He recorded the first complete Purcell Dido and Aeneas with Nancy Evans and the Boyd Neel ensemble conducted by Clarence Raybould before 1936.[16] In 1938, Henderson was one of the original 16 soloists in Vaughan Williams's Serenade to Music (his is the solo line to the words ‘Nor is not moved with concord of sweet sounds’). In March 1940, he was involved in the Glyndebourne Company revival of The Beggar's Opera, directed by John Gielgud, at the Haymarket Theatre in London.

In his later career, he specialized more in recitals, and delivered a fine collection of English songs at the first Edinburgh Festival in 1947.

Kathleen Ferrier[edit]

Henderson became a Professor at the Royal Academy of Music in 1940. He first met Kathleen Ferrier when both sang in a performance of Elijah at Runcorn on 23 December 1942.[17] A few weeks later, she came to him at the Royal Academy asking for lessons. (Dr Hutchinson of Newcastle upon Tyne had previously taught her.) Their relationship as pupil and teacher lasted for seven years. He began her coaching in Bach, Handel and Brahms, and steered her away from Verdi. He prepared her for her first The Dream of Gerontius in Leeds in November 1944 (insisting that she sing it from memory), and in that year they had also studied the Four Serious Songs of Brahms. He sent her to Professor Carl Ebert (producer of the pre-war Glyndebourne Mozart), on his return to Glyndebourne after the war, and to Hans Oppenheim when she was preparing lieder recitals with Bruno Walter. Walter thoroughly introduced her to the work of Mahler. Henderson is the conductor of the recording of the Pergolesi Stabat Mater with Ferrier and Joan Taylor, the Nottingham Oriana Choir and the Boyd Neel String Orchestra (Decca AK 1517-1521). He wrote an account of his teaching of Kathleen Ferrier in the memoir edited by Neville Cardus. He was also the teacher of Hervey Alan, Jennifer Vyvyan, Norma Procter and Rae Woodland.

Henderson retired from the stage in 1952, and devoted nearly all of his time to teaching and writing music.

In 1991,Roy Henderson made a BBC Radio 4 broadcast in conversation with Richard Baker and Sir Keith Falkner. In July 1999 he celebrated his 100th birthday. An album was released for the occasion, entitled Roy Henderson: A Centenary Recital. He died eight months later, in March 2000, in Bromley, Kent.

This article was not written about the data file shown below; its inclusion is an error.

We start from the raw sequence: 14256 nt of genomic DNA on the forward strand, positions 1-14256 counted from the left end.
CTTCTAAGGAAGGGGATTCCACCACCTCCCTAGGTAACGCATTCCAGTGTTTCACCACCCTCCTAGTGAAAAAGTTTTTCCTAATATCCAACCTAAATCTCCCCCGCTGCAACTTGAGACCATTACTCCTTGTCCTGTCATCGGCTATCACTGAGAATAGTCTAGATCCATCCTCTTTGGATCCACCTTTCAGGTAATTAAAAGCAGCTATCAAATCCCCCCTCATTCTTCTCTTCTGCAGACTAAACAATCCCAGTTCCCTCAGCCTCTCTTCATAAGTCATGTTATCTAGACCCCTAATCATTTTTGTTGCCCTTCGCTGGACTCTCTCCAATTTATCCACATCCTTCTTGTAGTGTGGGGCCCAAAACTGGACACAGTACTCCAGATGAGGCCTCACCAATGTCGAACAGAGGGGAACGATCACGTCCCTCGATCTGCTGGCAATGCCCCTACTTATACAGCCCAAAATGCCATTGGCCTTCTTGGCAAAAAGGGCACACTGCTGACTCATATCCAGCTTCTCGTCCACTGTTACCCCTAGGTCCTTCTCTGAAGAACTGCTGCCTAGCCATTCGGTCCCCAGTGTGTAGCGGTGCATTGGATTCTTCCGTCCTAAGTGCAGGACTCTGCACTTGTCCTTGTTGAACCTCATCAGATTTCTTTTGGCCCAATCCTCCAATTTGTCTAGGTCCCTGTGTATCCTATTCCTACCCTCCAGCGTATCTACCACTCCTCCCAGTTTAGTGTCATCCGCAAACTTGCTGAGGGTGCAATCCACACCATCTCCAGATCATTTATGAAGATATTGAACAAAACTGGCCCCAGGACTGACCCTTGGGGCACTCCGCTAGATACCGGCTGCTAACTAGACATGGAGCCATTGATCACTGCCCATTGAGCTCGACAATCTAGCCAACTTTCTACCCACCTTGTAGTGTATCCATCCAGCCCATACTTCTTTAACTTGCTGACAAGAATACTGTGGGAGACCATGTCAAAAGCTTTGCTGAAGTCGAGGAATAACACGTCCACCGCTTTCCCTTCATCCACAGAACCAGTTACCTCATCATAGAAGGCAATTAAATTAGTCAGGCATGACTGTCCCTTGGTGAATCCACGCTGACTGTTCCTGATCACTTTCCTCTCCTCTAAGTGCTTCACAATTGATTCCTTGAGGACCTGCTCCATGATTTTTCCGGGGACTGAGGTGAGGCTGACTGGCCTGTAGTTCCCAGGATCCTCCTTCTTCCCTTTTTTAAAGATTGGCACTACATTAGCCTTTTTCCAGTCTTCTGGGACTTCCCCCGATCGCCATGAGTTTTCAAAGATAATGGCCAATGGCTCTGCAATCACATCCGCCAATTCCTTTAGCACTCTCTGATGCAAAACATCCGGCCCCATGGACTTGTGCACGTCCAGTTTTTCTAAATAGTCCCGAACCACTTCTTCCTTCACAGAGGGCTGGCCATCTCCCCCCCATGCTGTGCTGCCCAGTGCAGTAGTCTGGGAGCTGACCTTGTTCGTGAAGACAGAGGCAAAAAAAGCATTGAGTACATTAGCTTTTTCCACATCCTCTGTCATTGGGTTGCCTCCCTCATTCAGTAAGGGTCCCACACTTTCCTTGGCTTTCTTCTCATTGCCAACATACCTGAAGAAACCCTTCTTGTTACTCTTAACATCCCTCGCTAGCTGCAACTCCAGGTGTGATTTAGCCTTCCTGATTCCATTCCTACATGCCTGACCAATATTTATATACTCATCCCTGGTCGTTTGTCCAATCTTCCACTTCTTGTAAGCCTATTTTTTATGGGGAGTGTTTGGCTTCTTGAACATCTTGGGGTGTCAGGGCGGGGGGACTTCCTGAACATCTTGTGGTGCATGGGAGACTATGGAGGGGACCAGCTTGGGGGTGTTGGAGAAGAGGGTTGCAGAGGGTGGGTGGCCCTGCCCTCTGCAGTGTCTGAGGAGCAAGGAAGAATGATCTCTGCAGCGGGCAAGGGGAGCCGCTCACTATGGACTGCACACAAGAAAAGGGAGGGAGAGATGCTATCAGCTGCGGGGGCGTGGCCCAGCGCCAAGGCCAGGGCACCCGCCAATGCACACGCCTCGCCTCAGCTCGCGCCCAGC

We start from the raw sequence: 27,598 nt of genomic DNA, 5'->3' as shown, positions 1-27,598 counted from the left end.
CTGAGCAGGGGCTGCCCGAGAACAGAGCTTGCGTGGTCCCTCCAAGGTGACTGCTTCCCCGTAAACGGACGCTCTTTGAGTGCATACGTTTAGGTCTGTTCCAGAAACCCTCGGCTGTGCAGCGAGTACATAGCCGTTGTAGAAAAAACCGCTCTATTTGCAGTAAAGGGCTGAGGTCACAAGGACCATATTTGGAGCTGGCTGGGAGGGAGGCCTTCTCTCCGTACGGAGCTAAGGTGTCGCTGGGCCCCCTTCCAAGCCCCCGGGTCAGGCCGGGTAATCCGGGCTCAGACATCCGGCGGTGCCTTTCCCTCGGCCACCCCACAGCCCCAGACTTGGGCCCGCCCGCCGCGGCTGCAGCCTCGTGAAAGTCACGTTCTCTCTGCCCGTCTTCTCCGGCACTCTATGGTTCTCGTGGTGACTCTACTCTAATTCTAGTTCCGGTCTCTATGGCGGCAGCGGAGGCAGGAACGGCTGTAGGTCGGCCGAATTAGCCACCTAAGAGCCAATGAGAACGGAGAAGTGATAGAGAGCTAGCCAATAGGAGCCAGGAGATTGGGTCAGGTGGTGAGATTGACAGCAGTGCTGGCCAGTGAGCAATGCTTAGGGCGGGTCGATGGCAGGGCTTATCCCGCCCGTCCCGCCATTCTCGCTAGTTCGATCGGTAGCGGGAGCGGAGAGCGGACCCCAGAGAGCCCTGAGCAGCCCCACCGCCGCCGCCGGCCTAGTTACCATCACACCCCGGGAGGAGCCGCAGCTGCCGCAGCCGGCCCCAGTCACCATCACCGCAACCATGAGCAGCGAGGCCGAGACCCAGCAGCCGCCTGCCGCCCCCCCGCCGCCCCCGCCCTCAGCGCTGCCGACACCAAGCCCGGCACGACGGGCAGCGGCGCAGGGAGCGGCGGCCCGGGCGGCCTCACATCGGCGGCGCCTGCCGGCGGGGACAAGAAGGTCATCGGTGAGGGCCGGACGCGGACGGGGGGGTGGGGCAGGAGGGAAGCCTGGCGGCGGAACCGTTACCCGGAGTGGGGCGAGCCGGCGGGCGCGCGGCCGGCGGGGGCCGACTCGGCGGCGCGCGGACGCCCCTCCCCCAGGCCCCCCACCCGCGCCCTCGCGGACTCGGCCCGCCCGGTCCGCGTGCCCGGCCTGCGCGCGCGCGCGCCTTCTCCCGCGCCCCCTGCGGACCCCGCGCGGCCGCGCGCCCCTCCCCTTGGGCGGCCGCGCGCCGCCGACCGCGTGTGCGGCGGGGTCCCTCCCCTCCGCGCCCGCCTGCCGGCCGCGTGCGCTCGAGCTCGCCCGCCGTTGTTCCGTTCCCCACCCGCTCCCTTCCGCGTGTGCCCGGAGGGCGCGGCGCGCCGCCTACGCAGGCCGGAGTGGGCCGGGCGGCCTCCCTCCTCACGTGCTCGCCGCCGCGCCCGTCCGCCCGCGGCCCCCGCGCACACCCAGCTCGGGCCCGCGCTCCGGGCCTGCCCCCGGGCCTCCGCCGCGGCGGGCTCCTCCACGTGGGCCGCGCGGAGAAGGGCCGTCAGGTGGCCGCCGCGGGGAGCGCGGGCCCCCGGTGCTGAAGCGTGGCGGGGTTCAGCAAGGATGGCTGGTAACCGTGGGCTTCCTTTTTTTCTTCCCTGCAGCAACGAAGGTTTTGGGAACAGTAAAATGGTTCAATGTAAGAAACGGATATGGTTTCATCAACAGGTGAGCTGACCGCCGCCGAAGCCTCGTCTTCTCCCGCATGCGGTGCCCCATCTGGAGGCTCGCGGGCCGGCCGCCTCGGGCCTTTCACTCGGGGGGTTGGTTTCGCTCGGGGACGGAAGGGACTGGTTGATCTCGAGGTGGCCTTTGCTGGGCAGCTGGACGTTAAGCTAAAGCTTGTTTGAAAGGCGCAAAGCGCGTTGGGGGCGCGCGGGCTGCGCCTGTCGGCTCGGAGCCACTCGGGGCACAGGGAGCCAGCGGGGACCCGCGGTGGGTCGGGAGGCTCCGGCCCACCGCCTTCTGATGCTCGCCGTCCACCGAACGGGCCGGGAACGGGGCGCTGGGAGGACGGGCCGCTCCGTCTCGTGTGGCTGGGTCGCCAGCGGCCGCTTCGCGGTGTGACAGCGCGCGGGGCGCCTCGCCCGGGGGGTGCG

See also[edit]

References[edit]

  1. ^ Roy Henderson, 100, Scottish Baritone and Teacher
  2. ^ Comparing notes, BBC Interview with Richard Baker 1991.
  3. ^ A connected account is given by D. Brook, Singers of To-day, Second (Revised) edition (Rockliff, London 1958), p. 110-117.
  4. ^ This performance was with Miriam Licette, Astra Desmond and Tudor Davies, the Philharmonic Choir and BBC Symphony Orchestra, see R. Elkin, Queen's Hall, 1893-1941 (Rider & Co, London 1944), 79.
  5. ^ The Delius Society Journal no. 92, Winter 1986-87, carried an extensive interview with Henderson about his Delius work and a review of his Delian recordings, Read here.
  6. ^ 6 sides, Decca S10010-10012. See Darrell 1936, p. 130. Probably conducted by Julian Clifford (junior), see Delius srticle.
  7. ^ R. Elkin, Queen's Hall (cited above), 83.
  8. ^ Fenby 1936, 121. Composed with Fenby during 1933, on Walt Whitman texts compiled by Robert Nichols, from the prelude to his unpublished opera Margot-la-Rouge.
  9. ^ Elkin 1946, 171.
  10. ^ Elkin 1946, 181.
  11. ^ J. Batten, Joe Batten's Book (Rockliff, London 1956), 85-6; Darrell 1936, 463; Columbia Records LX 816-818.
  12. ^ Music Web International
  13. ^ Originally 78 rpm, Mozart Opera Society, 3 vols. (22 records) with Audrey Mildmay, Aulikki Rautawaara, Luise Helletsgrüber, Willi Domgraf-Fassbaender, Norman Allin, Heddle Nash, etc; cf Darrell 1936, 328: reissued on LP for MFP.
  14. ^ Originally 78 rpm for the Mozart Opera Society with John Brownlee, Ina Souez, Kolomon von Pataky, Audrey Mildmay, etc; reissued on LP by American Victor Records before 1953, and in UK as ALP 1199-1201 by 1955, see E. Sackville-West and D. Shawe-Taylor, The Record Year 2 (Collins, London 1953), 204, and E.M.I. Ltd. (Record Division), A Complete List of HMV, Columbia, Parlophone and MGM LP Records issued up to and including June 1955 (London 1955), 74.
  15. ^ Some of the production values are described in C. Benn, Mozart on the Stage (E Benn, London 1946).
  16. ^ Also with Mary Hamlin, Mary Jarred and Dr Sydney Northcote, with Bernhard Ord (continuo), Charles Kennedy Scott's A Capella singers, and directed by Hubert J. Foss, Decca, for the Purcell Club by subscription, X 101-107 (14 sides)). cf. Darrell 1936, 371.
  17. ^ Henderson 1954.

Further reading[edit]

  • D. Brook, Singers of To-day, Second (Revised) edition (Rockliff, London 1958), p. 110-117.
  • R.D. Darrell, The Gramophone Shop Encyclopedia of Recorded Music (New York 1936).
  • R. Elkin, Queen's Hall, 1893-1941 (Rider & Co, London 1944).
  • R. Elkin, Royal Philharmonic, The Annals of the R.P.S. (Rider & Co, London 1946).
  • E. Fenby, Delius as I Knew Him (Bell, London 1936).
  • R. Henderson, Per Ardua..., in N. Cardus (ed.), Kathleen Ferrier 1912-1953, A Memoir (Hamish Hamilton, London 1954), 36-58.
  • H. Rosenthal and J. Warrack, Concise Oxford Dictionary of Opera (OUP, London 1974 reprint), p. 176.